Jump to content

Fraction of inspired oxygen

From Wikipedia, the free encyclopedia

Fraction of inspired oxygen (FIO2), correctly denoted with a capital I,[1] is the molar or volumetric fraction of oxygen in the inhaled gas. Medical patients experiencing difficulty breathing are provided with oxygen-enriched air, which means a higher-than-atmospheric FIO2. Natural air includes 21% oxygen, which is equivalent to FIO2 of 0.21. Oxygen-enriched air has a higher FIO2 than 0.21; up to 1.00 which means 100% oxygen. FIO2 is typically maintained below 0.5 even with mechanical ventilation, to avoid oxygen toxicity,[2] but there are applications when up to 100% is routinely used.

Often used in medicine, the FIO2 is used to represent the percentage of oxygen participating in gas-exchange. If the barometric pressure changes, the FIO2 may remain constant while the partial pressure of oxygen changes with the change in barometric pressure.


Abbreviated alveolar air equation

PAO2, PEO2, and PIO2 are the partial pressures of oxygen in alveolar, expired, and inspired gas, respectively, and VD/Vt is the ratio of physiologic dead space over tidal volume.



In medicine, the FIO2 is the assumed percentage of oxygen concentration participating in gas exchange in the alveoli.[3]



The FIO2 is used in the APACHE II (Acute Physiology and Chronic Health Evaluation II) severity of disease classification system for intensive care unit patients.[4] For FIO2 values equal to or greater than 0.5, the alveolar–arterial gradient value should be used in the APACHE II score calculation. Otherwise, the PaO2 will suffice.[4]

The ratio between partial pressure of oxygen in arterial blood (PaO2) and FIO2 is used as an indicator of hypoxemia per the American-European Consensus Conference on lung injury. A high FIO2 has been shown to alter the ratio of PaO2/FIO2.[3]

PaO2/FIO2 ratio


The ratio of partial pressure arterial oxygen and fraction of inspired oxygen, known as the Horowitz index or Carrico index, is a comparison between the oxygen level in the blood and the oxygen concentration that is breathed. This helps to determine the degree of any problems with how the lungs transfer oxygen to the blood.[5] A sample of arterial blood is collected for this test.[6] With a normal PaO2 of 60–100 mmHg and an oxygen content of FIO2 of 0.21 of room air, a normal PaO2/FIO2 ratio ranges between 300 and 500 mmHg. A PaO2/FIO2 ratio less than or equal to 200 mmHg is necessary for the diagnosis of acute respiratory distress syndrome by the AECC criteria.[7] The more recent Berlin criteria defines mild ARDS at a ratio of less than 300 mmHg.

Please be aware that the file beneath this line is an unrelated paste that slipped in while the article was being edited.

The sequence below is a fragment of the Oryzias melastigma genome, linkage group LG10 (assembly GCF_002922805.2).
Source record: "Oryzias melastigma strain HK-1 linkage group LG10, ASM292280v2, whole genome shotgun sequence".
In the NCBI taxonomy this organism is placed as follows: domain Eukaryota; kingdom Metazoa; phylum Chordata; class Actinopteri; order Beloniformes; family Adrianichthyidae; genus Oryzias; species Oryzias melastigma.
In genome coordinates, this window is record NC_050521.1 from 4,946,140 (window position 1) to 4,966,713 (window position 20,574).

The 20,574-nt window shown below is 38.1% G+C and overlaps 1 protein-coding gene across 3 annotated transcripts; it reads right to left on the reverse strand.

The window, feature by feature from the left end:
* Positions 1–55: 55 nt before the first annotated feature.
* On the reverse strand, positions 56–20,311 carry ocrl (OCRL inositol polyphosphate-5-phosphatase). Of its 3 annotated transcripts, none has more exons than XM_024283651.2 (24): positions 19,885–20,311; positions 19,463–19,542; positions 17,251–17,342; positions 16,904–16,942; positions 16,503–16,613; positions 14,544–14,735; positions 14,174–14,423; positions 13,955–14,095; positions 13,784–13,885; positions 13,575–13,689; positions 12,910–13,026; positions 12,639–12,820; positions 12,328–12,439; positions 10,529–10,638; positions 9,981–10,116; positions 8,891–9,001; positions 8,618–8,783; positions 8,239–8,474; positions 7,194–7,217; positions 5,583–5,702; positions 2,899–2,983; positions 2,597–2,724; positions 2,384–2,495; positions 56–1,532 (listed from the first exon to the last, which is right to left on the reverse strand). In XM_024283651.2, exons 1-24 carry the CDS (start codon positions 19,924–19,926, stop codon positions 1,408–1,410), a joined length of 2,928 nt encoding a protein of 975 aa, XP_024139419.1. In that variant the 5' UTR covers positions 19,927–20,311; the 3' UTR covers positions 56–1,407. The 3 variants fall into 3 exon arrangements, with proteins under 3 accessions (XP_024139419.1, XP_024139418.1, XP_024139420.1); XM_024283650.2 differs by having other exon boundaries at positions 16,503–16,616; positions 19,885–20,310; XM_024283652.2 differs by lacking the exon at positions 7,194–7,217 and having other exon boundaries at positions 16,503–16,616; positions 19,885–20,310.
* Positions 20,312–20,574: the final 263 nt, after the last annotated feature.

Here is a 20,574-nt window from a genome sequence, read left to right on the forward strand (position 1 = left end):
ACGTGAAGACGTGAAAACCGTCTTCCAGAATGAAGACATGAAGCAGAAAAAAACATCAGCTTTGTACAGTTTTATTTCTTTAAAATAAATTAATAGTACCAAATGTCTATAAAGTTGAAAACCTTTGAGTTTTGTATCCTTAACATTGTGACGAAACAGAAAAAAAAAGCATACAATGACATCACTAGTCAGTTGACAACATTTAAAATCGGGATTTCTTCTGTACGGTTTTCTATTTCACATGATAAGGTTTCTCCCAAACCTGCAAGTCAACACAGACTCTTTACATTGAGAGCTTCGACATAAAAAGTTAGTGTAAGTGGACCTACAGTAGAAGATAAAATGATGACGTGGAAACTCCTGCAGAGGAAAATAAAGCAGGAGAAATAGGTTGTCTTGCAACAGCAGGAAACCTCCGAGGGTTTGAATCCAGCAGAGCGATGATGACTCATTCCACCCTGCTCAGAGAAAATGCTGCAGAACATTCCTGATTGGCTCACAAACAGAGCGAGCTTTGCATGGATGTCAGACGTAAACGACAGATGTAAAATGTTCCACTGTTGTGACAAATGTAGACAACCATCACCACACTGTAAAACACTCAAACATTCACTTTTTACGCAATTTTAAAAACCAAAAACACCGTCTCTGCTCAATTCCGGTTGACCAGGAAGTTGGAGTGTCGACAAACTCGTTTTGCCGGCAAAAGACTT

A PaO2/FIO2 ratio less than or equal to 250 mmHg is one of the minor criteria for severe community acquired pneumonia (i.e., possible indication for inpatient treatment).

A PaO2/FIO2 ratio less than or equal to 333 mmHg is one of the variables in the SMART-COP risk score for intensive respiratory or vasopressor support in community-acquired pneumonia.

Example calculation
After drawing an arterial blood gas sample from a patient the PaO2 is found to be 100 mmHg. Since the patient is receiving oxygen-saturated air resulting in a FIO2 of 50% oxygen his calculated PaO2/FIO2 ratio would be 100 mmHg/0.50 = 200 mmHg.

Alveolar air equation


The alveolar air equation is the following formula, used to calculate the partial pressure of alveolar gas:


  1. ^ Wagner, Peter D. (2021-03-01). "i stands for internet (and other things), not for inspired O 2 concentration". American Journal of Physiology. Lung Cellular and Molecular Physiology. 320 (3): L467. doi:10.1152/ajplung.00610.2020. ISSN 1040-0605. PMID 33750222.
  2. ^ Bitterman H (2009). "Bench-to-bedside review: oxygen as a drug". Crit Care. 13 (1): 205. doi:10.1186/cc7151. PMC 2688103. PMID 19291278.
  3. ^ a b Allardet-Servent J, Forel JM, Roch A, Guervilly C, Chiche L, Castanier M, et al. (2009). "FIO2 and acute respiratory distress syndrome definition during lung protective ventilation". Crit Care Med. 37 (1): 202–7, e4-6. doi:10.1097/CCM.0b013e31819261db. PMID 19050631.
  4. ^ a b "APACHE II Score". mdcalc.com. MDCalc. Retrieved 21 September 2017.
  5. ^ Toy P, Popovsky MA, Abraham E, Ambruso DR, Holness LG, Kopko PM, et al. (2005). "Transfusion-related acute lung injury: definition and review". Crit Care Med. 33 (4): 721–6. doi:10.1097/01.ccm.0000159849.94750.51. PMID 15818095.
  6. ^ Tietz NW (Ed): Clinical Guide to Laboratory Tests, 3rd ed. W. B. Saunders, Philadelphia, PA, 1995.
  7. ^ Mason, R. Murray and Nadel's Textbook of Respiratory Medicine, 5th ed. Philadelphia, PA 2010